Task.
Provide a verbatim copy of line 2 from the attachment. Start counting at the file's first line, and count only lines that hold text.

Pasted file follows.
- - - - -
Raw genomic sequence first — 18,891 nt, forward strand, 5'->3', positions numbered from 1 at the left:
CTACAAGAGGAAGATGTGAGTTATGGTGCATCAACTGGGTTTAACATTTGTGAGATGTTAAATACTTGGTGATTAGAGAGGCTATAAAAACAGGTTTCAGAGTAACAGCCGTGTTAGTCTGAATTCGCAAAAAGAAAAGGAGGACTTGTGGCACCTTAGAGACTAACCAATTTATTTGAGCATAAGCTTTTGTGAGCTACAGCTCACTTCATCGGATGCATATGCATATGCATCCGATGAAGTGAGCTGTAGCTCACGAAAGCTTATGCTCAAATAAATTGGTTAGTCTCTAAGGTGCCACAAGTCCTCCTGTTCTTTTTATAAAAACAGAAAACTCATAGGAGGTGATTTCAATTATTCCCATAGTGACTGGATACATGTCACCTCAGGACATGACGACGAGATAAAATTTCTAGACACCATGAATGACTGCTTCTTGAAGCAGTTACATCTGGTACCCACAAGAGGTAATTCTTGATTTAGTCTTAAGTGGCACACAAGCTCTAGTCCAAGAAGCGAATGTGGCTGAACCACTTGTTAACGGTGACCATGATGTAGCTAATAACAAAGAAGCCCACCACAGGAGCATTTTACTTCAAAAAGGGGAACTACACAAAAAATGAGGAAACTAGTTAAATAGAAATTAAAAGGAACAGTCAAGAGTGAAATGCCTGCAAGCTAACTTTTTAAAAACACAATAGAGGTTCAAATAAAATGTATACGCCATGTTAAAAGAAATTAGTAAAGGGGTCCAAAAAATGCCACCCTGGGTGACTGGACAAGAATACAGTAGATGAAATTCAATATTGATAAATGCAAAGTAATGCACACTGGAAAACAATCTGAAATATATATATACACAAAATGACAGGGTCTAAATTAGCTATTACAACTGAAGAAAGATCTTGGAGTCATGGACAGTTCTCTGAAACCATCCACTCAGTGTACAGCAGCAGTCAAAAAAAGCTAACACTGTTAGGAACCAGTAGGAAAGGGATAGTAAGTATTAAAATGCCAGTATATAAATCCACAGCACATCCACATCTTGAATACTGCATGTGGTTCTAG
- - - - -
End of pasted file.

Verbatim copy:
CTACAAGAGGAAGATGTGAGTTATGGTGCATCAACTGGGTTTAACATTTGTGAGATGTTAAATACTTGGTGATTAGAGAGGCTATAAAAACAGGTTTCAGAGTAACAGCCGTGTTAGTCTGAATTCGCAAAAAGAAAAGGAGGACTTGTGGCACCTTAGAGACTAACCAATTTATTTGAGCATAAGCTTTTGTGAGCTACAGCTCACTTCATCGGATGCATATGCATATGCATCCGATGAAGTGAGCTGTAGCTCACGAAAGCTTATGCTCAAATAAATTGGTTAGTCTCTAAGGTGCCACAAGTCCTCCTGTTCTTTTTATAAAAACAGAAAACTCATAGGAGGTGATTTCAATTATTCCCATAGTGACTGGATACATGTCACCTCAGGACATGACGACGAGATAAAATTTCTAGACACCATGAATGACTGCTTCTTGAAGCAGTTACATCTGGTACCCACAAGAGGTAATTCTTGATTTAGTCTTAAGTGGCACACAAGCTCTAGTCCAAGAAGCGAATGTGGCTGAACCACTTGTTAACGGTGACCATGATGTAGCTAATAACAAAGAAGCCCACCACAGGAGCATTTTACTTCAAAAAGGGGAACTACACAAAAAATGAGGAAACTAGTTAAATAGAAATTAAAAGGAACAGTCAAGAGTGAAATGCCTGCAAGCTAACTTTTTAAAAACACAATAGAGGTTCAAATAAAATGTATACGCCATGTTAAAAGAAATTAGTAAAGGGGTCCAAAAAATGCCACCCTGGGTGACTGGACAAGAATACAGTAGATGAAATTCAATATTGATAAATGCAAAGTAATGCACACTGGAAAACAATCTGAAATATATATATACACAAAATGACAGGGTCTAAATTAGCTATTACAACTGAAGAAAGATCTTGGAGTCATGGACAGTTCTCTGAAACCATCCACTCAGTGTACAGCAGCAGTCAAAAAAAGCTAACACTGTTAGGAACCAGTAGGAAAGGGATAGTAAGTATTAAAATGCCAGTATATAAATCCACAGCACATCCACATCTTGAATACTGCATGTGGTTCTAG